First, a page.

Toronto Maple Leafs: What Do You Think? – The Draft

DALLAS, TX - JUNE 23: (l-r) Kyle Dubas and Brendan Shanahan of the Toronto Maple Leafs handle the draft table during the 2018 NHL Draft at American Airlines Center on June 23, 2018 in Dallas, Texas. (Photo by Bruce Bennett/Getty Images)
DALLAS, TX - JUNE 23: (l-r) Kyle Dubas and Brendan Shanahan of the Toronto Maple Leafs handle the draft table during the 2018 NHL Draft at American Airlines Center on June 23, 2018 in Dallas, Texas. (Photo by Bruce Bennett/Getty Images) /
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The Toronto Maple Leafs do not have a first-round selection in this year’s NHL Entry Draft.

It’s a weird feeling, right?

Nearly a decade has passed since the Maple Leafs were absent from the podium on Day One. It was the Phil Kessel trade, and the two first-rounders his services required, that caused then-Leafs GM Brian Burke to begin his 2010 draft class at 43rd overall.

The player he selected? Brad Ross. The same Brad Ross whose zero career NHL games eventually led to him spending the 2018-19 season in Germany’s second-tier league.

Really, the last time the Maple Leafs lacked a first-round pick, hockey itself was a different sport entirely. A lifetime ago, if you will.

Will this year turn out the same? Frankly, I don’t think so.

This draft is perhaps the most crucial of the entire Kyle Dubas Era up to this point. As the 2019-20 season prepares to thrust the Maple Leafs into cap hell, with a host of promising young players now each requiring their own expensive new contracts, building a stable of cheap, cost-controlled talent for future relief is of the utmost importance. That process all begins on the draft floor. It’s where the diamonds in the rough are found, and the cost-effective assets rise to the surface.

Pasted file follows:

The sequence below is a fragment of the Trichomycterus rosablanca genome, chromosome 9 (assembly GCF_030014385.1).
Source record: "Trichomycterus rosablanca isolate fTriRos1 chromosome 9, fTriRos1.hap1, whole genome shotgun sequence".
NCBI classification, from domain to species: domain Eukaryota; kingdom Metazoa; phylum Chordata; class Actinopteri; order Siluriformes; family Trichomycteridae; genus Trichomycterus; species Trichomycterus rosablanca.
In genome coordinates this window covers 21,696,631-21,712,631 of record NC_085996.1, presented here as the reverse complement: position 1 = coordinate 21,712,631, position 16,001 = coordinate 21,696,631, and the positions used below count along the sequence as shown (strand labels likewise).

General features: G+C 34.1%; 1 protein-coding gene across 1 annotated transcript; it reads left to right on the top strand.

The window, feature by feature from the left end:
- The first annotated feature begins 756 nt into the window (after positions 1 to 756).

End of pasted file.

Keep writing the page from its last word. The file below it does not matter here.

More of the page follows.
Would the Maple Leafs even have a hope of fitting Mitch Marner‘s price tag under the cap if Trevor Moore wasn’t making a smidge above league-minimum? Of course not.

This class needs to produce a few more Trevor Moores. So, while the draft may very well function as a crapshoot with no certainty whatsoever, accumulating as many lottery tickets as possible nevertheless improves your odds of winning.

The odds of a first-round pick turning into something of substance tend to be far higher than one in the second.

Not to mention, there are some significant changes coming to the Leafs roster this summer, in one way or another. Nikita Zaitsev will likely be moved out. Connor Brown, potentially, too. And while neither player is expected to draw back a first-round pick, there is a growing sense lately that one of Andreas Johnsson or Kasperi Kapanen will price themselves out of town, necessitating a trade. If included in a larger package, the price for either Johnsson or Kapanen may very well vaunt the Leafs back into round one.

Dubas has always been known as the “trade down guy”. Which, to be fair, is a valid moniker. He’s done exactly that in both of the drafts he’s been at the helm of – co-running the 2015 effort with Mark Hunter along with his first as Leafs GM last year –  and prioritizes asset management over pretty much anything else. It’s unlikely that he parlays Toronto’s existing later-round picks into a first.

Yet, given where the Maple Leafs stand cap-wise right now, the importance of this particular draft, the changes their roster is expected to go through, and the assets at their disposal, I have a growing feeling that Dubas & Co. will see some camera time before pick #31.

But it doesn’t matter what I think.

What Do You Think? 

Let me know in the comment section below to be potentially featured in the follow-up piece tomorrow!

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Thanks for reading!